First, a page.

Taipei, in turn, welcomed the US president’s remark, which it took as confirming Washington’s “rock-solid security commitment to Taiwan.”
The polar opposite reactions came after Biden replied in the affirmative when asked by a journalist whether Washington would deploy its military to defend Taiwan.
Steve Bannon on Sunday labeled Democrat gubernatorial candidate John Fetterman a satanist for urging the release of hundreds of hardened criminals from prison to prey on the defenseless.
Any potential war over Taiwan would be a protracted conflict and require both the United States and Taiwan have a large number of munitions prepositioned to win it, Rep. Mike Gallagher said on Monday.
"We have to assume that any war over Taiwan would be a protracted conflict which not only means American forces will go Winchester rapidly but Taiwan itself will need large stores of munitions pre-positioned and ready to replace losses ahead of time," Gallagher said during a Center for Strategic and Budgetary Assessments event.
"And, in my opinion, that only magnifies the need for a massive pre-war expansion in munitions productions [in the United States]."
A Honduran illegal immigrant who has been deported three times from the United States has been arrested for allegedly sexually abusing women and girls on a hiking trail in the Fairfax, Virginia area, Northern Virginia authorities said.
Kiev troops subjected the Donbass republics to almost daily shelling long before the start of the Russian special military operation at the end of February of this year. Civilians are frequently the victims of attacks carried out by Kiev's military and its national battalions, as the shelling often targets residential areas.
Alejandro Kirk, a special correspondent for teleSUR and HispanTV news channels in Donbass, has told Sputnik in an interview that people living in the republics are aware of the fact that "a Ukrainian projectile can fall at any time and anywhere," as he was wounded during a Ukrainian attack on Donetsk this weekend.
Kirk expressed his belief that such shellings are "punitive attacks," since "they punish ordinary people just for living here."
“On Saturday, September 17, around noon, we heard explosions in the city center. As in many other cases, with other colleagues, we ran to report. When we arrived at Lenin Square, the central square of the city, there was another explosion nearby, a van caught fire," the journalist recounted the events. "I went to the van to find a more accurate, more informative shot. There were two people in the car. Based on experience, I did not think that another projectile would hit the same place, but I was wrong."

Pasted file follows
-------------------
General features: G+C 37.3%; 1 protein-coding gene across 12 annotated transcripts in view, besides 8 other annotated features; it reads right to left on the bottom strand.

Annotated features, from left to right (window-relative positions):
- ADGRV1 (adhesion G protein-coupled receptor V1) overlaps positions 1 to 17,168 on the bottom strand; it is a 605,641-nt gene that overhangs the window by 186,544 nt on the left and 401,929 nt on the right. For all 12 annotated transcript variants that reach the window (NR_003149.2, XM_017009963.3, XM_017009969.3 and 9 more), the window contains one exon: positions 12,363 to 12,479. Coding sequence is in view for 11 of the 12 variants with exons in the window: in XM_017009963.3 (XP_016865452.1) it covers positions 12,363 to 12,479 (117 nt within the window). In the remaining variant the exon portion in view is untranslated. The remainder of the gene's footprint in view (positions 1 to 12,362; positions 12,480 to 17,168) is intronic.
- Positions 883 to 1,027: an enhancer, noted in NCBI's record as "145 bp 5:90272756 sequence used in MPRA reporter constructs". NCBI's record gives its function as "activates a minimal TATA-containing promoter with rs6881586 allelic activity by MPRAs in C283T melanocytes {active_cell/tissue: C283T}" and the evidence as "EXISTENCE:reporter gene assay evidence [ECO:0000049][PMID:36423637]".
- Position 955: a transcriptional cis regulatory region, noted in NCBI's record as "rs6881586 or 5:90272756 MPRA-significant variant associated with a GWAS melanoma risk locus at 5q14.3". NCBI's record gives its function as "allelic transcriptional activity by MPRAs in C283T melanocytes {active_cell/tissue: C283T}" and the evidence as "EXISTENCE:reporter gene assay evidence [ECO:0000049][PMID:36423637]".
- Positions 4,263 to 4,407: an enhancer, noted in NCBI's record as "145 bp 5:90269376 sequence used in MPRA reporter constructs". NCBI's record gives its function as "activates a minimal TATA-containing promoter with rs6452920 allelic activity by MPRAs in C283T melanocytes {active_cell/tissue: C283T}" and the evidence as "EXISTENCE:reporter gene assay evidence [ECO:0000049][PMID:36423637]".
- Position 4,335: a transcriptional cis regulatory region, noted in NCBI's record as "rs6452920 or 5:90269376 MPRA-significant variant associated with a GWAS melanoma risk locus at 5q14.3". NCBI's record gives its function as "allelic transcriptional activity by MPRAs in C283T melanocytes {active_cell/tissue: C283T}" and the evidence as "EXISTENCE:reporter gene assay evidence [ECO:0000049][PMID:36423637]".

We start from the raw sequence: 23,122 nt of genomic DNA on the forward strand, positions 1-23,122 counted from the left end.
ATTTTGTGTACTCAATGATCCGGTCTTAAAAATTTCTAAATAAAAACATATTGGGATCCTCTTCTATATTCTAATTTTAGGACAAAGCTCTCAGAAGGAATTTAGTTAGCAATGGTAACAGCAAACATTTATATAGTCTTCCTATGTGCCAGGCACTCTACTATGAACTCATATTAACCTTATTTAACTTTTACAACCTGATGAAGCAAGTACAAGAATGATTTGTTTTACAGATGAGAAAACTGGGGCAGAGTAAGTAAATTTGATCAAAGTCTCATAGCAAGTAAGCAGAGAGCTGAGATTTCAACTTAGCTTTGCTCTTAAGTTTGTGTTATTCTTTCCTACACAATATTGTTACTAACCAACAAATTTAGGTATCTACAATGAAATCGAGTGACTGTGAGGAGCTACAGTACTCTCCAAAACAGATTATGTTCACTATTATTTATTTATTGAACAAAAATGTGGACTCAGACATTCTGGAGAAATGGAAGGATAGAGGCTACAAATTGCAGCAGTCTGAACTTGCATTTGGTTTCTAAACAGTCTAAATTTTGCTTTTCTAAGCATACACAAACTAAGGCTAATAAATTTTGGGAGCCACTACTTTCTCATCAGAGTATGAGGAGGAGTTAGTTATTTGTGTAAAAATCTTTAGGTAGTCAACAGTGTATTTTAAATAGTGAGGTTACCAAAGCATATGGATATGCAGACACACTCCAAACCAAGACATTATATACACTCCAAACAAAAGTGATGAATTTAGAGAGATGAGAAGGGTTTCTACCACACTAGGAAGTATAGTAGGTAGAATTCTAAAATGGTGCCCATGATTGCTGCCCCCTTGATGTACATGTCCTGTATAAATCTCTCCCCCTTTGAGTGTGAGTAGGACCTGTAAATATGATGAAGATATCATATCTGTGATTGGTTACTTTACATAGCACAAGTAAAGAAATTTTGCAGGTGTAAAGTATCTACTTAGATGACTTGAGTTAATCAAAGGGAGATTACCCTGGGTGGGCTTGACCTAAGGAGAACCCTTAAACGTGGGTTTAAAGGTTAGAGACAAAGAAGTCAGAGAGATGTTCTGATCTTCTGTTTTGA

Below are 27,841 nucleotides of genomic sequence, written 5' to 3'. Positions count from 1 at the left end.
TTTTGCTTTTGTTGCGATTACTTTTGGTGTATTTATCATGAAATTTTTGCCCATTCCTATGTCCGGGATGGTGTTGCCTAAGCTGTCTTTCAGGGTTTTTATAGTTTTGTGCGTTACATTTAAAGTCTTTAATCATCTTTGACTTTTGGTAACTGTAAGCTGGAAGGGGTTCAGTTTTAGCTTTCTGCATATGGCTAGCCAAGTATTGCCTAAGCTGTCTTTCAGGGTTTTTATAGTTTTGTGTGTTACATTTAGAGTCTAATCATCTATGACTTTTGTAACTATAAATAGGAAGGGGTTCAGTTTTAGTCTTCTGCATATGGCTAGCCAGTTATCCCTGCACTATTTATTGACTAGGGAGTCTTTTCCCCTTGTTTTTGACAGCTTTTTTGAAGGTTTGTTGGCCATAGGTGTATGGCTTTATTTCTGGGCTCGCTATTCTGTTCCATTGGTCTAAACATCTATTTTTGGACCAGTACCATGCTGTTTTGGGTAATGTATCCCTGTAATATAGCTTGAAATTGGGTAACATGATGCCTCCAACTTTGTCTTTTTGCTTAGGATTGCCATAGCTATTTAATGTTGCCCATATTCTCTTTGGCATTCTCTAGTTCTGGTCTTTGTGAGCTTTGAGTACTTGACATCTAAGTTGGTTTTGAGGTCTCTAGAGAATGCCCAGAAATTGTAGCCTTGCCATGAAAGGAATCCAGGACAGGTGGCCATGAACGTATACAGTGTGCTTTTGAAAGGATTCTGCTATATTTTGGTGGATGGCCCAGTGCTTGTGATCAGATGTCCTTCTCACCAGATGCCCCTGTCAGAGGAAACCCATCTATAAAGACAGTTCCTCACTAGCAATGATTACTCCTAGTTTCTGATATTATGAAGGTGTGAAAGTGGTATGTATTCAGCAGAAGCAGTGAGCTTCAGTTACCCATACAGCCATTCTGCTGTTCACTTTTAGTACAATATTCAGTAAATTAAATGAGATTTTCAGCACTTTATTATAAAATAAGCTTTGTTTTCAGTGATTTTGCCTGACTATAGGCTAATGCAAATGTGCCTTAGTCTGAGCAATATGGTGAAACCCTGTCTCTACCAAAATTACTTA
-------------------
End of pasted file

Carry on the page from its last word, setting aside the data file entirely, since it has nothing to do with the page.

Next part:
The seismometer on InSight has picked up more over 1,300 marsquakes. The sensor, supplied by the Centre National d'Études Spatiales of France's space agency, is so sensitive that it can pick up seismic waves thousands of kilometers away. But on September 5, 2021, the cause of the waves was definitively identified as an impact for the first time.
NASA has for the first time recorded the peculiar sound of a meteoroid slicing through the atmosphere of another planet and smashing to the surface of Mars, the agency's Jet Propulsion Laboratory announced on Monday.
According to a news release, the audio clip combines "seismic and acoustic waves" that were discovered after a space rock struck Mars on September 5, 2021.
The sound, which lasts for only about three seconds, starts with a hiss as the rock soars into the air and concludes with "bloops."
With his country beset by a growing energy crisis, South African President Cyril Ramaphosa has elected to return home instead of staying in the United States for the United Nations General Assembly meetings later this week.
"The president will no longer be attending the UNGA due to the unfolding energy crisis at home," Vincent Magwenya, a spokesperson for the South African president, told Sputnik on Monday. "The Minister of International Relations and Cooperation will now lead the South African delegation and deliver the South African statement."
Ramaphosa traveled to Washington, DC, last week to meet with US President Joe Biden to discuss a range of issues, including the country’s energy crisis. Ramaphosa used the occasion to speak out against attempts by Washington to change his government’s neutral position on the Ukraine crisis and condemn Russia’s special operation. US Secretary of State Antony Blinken attempted the same last month in Pretoria and was trounced by his South African counterpart, who told him to be “equally concerned” with the conflict between Israel and the Palestinian authorities.
The new discovery revealed that the tuatara, the prehistoric reptile which has almost entirely been replaced by lizards, would have been about 16 centimeters from nose to tail, fitting curled up in the palm of an adult human hand. It likely survived on a diet of insects and other invertebrates.
A new discovery of an extinct species of lizard-like reptile that belonged to the same ancient lineage as New Zealand’s living tuatara reptile has left researchers stunned.
Smithsonian researchers published their findings in the Journal of Systematic Palaeontology and revealed that the new species, called Opisthiamimus Gregori, once inhabited Jurassic North America about 150 million years ago alongside dinosaurs like Stegosaurus and Allosaurus.
A number of US lawmakers expressed their outrage following the US Army's suggestion for soldiers to take advantage of food stamps amid high food prices, Fox News reported.